Tuesday, September 29, 2020

Tuesday, September 29, 2020 12:30 am by M. in    No comments
A new Brontë-related thesis:
Subversion from Within: Anne Brontë, Emily Brontë, and Mary Shelley's Gothic Feminism
Kiester, Hannah
Florida Southern College
Data: 2020-04

Abstract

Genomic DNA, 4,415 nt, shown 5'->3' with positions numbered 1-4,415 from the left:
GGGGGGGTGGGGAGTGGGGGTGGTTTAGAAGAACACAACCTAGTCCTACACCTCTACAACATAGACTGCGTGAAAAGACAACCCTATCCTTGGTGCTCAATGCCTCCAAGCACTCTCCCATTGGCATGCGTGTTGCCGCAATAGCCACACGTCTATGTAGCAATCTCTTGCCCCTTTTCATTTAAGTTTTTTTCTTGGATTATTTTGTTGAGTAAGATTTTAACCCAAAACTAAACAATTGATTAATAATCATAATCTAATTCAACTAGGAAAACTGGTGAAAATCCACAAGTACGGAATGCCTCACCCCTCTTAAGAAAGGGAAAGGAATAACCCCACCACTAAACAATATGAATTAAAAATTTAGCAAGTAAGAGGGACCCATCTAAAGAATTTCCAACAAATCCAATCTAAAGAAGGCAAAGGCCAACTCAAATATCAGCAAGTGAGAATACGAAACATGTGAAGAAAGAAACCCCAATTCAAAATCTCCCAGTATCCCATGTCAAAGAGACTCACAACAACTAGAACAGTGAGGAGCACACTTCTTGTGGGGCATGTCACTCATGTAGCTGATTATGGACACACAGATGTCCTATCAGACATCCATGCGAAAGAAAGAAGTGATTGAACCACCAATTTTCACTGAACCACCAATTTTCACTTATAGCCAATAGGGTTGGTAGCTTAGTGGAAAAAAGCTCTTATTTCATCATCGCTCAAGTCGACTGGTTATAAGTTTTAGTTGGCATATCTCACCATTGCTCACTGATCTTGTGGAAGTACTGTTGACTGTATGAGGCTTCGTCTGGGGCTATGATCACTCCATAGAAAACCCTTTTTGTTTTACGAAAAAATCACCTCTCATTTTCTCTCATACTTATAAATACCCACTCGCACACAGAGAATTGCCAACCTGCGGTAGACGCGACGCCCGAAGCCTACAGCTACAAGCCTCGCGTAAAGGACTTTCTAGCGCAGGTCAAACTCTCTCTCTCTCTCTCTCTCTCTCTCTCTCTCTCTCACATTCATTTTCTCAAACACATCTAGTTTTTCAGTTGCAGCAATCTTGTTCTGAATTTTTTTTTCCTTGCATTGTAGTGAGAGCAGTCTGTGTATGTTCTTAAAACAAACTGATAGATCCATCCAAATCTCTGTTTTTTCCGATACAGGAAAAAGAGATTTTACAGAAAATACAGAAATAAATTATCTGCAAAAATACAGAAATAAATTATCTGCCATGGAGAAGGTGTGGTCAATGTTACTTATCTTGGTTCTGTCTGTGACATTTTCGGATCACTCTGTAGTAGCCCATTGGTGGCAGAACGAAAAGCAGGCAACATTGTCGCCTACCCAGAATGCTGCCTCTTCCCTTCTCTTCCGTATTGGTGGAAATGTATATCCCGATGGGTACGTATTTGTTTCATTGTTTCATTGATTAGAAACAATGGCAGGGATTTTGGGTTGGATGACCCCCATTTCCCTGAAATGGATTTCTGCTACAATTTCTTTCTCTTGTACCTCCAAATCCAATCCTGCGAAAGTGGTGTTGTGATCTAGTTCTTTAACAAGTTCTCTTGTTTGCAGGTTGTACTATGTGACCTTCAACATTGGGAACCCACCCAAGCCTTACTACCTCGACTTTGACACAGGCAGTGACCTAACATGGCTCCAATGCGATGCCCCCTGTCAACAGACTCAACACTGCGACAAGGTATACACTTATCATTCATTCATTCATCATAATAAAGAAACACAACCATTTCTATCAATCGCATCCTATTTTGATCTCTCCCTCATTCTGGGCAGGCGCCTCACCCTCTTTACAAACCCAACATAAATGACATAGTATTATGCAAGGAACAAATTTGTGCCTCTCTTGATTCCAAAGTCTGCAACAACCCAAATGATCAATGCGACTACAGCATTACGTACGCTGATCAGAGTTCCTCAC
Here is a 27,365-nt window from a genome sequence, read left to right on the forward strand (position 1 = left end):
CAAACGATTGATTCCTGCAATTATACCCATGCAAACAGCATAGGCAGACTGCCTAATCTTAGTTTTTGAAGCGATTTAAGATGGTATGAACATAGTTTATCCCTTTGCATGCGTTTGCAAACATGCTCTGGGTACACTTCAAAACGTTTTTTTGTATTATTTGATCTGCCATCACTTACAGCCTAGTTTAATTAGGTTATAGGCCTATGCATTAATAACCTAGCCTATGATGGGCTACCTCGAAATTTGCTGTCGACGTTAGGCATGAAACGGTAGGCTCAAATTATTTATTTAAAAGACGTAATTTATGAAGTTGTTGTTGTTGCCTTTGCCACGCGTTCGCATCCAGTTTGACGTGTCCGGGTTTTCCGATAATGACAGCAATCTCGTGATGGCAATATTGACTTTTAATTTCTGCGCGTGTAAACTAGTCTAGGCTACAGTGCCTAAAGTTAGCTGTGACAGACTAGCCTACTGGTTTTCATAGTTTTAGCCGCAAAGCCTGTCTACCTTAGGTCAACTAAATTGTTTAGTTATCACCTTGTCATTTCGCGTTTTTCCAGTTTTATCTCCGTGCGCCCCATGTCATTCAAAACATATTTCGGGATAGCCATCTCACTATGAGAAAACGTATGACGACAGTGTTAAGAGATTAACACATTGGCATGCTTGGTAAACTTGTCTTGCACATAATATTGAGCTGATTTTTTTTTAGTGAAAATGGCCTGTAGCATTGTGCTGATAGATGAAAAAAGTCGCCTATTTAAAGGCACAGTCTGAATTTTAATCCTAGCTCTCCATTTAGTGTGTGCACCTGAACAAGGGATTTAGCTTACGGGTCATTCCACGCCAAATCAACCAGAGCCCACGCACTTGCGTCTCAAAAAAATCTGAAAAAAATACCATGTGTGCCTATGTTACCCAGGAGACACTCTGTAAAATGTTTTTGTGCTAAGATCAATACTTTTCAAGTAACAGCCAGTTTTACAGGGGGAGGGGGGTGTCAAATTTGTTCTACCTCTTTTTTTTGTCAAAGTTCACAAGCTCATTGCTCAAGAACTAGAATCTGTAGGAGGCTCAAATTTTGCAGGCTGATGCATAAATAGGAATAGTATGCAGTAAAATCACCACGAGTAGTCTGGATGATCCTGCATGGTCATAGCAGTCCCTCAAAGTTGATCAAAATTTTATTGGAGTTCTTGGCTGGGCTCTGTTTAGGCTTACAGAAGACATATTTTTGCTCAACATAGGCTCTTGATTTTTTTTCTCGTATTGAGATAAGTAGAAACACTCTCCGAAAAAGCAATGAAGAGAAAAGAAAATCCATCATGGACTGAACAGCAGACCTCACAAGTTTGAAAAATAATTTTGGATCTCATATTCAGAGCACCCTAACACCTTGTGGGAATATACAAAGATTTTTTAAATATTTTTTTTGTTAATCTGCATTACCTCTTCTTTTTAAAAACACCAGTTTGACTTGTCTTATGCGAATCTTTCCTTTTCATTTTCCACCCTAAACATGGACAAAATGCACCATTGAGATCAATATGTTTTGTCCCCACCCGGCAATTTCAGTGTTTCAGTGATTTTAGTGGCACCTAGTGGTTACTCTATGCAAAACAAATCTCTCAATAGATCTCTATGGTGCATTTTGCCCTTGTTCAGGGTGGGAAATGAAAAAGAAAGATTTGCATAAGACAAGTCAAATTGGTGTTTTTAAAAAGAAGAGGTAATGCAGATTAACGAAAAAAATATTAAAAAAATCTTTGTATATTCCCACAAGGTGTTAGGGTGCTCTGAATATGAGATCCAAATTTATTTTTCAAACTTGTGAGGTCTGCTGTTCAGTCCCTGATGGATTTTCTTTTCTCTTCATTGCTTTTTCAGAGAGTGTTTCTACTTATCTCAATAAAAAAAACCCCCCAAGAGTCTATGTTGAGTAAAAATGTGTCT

Long before recognized feminist movements began, women were fighting the patriarchal structure of society with the aims of equality and recognition. Woman writers have had to fight to gain a standing with their male counterparts in the literary public eye. For centuries, many women could only achieve success in their contemporary circles by publishing their work under a male or gender-neutral pseudonym. One such woman, Charlotte Brontë, said in a letter to her editor that an early critic of Jane Eyre “praised the book if it were written by a man, and pronounced it ‘odious’ if the work of a woman” (Qtd in Margaret Smith 139). In addition to being considered inferior in everyday life, women were also depicted in literature as typically flat characters that fit into a regressive trope or patriarchal stereotype representing all women. Female characters were traditionally cast in one of three roles: the mother, the prostitute, or the divine, “pure” female muse. In particular, the Gothic genre is full of tropes that reflect a lesser view of women—tropes such as the fainting heroine, the mistreated female servant, and the brooding Gothic hero, who is often revealed to be an abuser. [...]

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